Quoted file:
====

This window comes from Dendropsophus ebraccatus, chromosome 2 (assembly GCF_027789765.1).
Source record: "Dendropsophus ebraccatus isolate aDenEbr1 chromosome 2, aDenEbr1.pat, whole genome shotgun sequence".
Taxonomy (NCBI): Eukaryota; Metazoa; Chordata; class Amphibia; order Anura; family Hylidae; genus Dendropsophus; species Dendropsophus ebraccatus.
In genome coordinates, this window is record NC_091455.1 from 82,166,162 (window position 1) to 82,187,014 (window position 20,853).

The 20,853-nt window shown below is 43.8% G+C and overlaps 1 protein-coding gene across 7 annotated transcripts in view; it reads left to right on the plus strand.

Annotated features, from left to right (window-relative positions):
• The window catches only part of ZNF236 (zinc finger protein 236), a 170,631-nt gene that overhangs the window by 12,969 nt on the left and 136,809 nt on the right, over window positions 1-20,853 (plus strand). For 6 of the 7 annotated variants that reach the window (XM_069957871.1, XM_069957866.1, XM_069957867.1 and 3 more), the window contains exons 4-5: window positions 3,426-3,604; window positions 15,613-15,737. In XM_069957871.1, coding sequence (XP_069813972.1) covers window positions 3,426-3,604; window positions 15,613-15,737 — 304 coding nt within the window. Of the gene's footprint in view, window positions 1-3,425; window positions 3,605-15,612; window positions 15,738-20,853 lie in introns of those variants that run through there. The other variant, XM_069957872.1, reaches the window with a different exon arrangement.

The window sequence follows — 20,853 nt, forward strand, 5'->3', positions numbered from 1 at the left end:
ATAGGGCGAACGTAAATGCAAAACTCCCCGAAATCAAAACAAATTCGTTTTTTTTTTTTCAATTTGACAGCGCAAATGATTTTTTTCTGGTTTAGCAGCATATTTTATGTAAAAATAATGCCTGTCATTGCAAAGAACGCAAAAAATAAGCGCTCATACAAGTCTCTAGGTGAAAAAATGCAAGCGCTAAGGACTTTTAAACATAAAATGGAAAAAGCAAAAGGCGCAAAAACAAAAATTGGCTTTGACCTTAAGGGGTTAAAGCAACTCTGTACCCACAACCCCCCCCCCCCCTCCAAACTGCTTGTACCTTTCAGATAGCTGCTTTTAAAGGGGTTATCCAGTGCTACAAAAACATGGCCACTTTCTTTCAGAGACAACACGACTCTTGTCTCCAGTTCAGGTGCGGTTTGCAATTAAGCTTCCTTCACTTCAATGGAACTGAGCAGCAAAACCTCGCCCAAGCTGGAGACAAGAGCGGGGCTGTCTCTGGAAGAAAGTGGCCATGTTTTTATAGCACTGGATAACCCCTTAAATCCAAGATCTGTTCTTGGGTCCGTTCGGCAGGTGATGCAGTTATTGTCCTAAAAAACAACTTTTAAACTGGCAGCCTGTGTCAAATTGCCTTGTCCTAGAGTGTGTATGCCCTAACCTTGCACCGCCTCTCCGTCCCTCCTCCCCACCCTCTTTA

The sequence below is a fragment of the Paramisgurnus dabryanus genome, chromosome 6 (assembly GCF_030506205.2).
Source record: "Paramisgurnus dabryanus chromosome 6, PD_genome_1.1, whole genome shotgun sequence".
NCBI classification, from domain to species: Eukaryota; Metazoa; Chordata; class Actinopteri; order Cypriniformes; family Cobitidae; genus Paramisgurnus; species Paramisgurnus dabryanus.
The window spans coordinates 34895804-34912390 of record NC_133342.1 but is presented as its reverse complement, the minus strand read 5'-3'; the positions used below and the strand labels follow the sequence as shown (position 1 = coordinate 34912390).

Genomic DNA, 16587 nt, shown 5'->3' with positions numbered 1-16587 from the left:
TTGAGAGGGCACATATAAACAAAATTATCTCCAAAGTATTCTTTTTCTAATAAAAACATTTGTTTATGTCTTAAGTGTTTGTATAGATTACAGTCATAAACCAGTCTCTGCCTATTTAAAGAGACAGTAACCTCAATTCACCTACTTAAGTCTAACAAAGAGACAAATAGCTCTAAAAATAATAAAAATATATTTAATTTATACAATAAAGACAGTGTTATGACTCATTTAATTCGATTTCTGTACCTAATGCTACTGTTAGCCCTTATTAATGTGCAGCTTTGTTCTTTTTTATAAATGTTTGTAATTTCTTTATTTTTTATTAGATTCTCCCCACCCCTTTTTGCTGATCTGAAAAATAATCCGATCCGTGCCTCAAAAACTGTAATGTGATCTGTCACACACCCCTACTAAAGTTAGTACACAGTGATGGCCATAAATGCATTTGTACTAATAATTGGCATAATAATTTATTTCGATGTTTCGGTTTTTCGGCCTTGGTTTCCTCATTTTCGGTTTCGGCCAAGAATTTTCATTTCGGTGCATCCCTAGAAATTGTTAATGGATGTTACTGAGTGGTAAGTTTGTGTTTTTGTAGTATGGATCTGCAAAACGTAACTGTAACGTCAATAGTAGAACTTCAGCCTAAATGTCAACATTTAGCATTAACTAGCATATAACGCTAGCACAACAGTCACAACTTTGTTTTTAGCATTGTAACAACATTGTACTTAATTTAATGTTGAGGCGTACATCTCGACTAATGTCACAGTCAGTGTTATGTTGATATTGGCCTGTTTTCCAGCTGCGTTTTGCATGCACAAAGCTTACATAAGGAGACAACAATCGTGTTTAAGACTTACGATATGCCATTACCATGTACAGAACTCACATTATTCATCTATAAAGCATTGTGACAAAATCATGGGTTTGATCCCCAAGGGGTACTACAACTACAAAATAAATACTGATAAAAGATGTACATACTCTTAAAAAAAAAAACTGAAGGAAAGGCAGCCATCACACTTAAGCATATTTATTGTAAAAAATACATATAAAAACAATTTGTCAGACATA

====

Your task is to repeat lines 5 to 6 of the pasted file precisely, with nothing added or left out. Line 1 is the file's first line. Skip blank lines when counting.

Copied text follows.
The 20,853-nt window shown below is 43.8% G+C and overlaps 1 protein-coding gene across 7 annotated transcripts in view; it reads left to right on the plus strand.

Annotated features, from left to right (window-relative positions):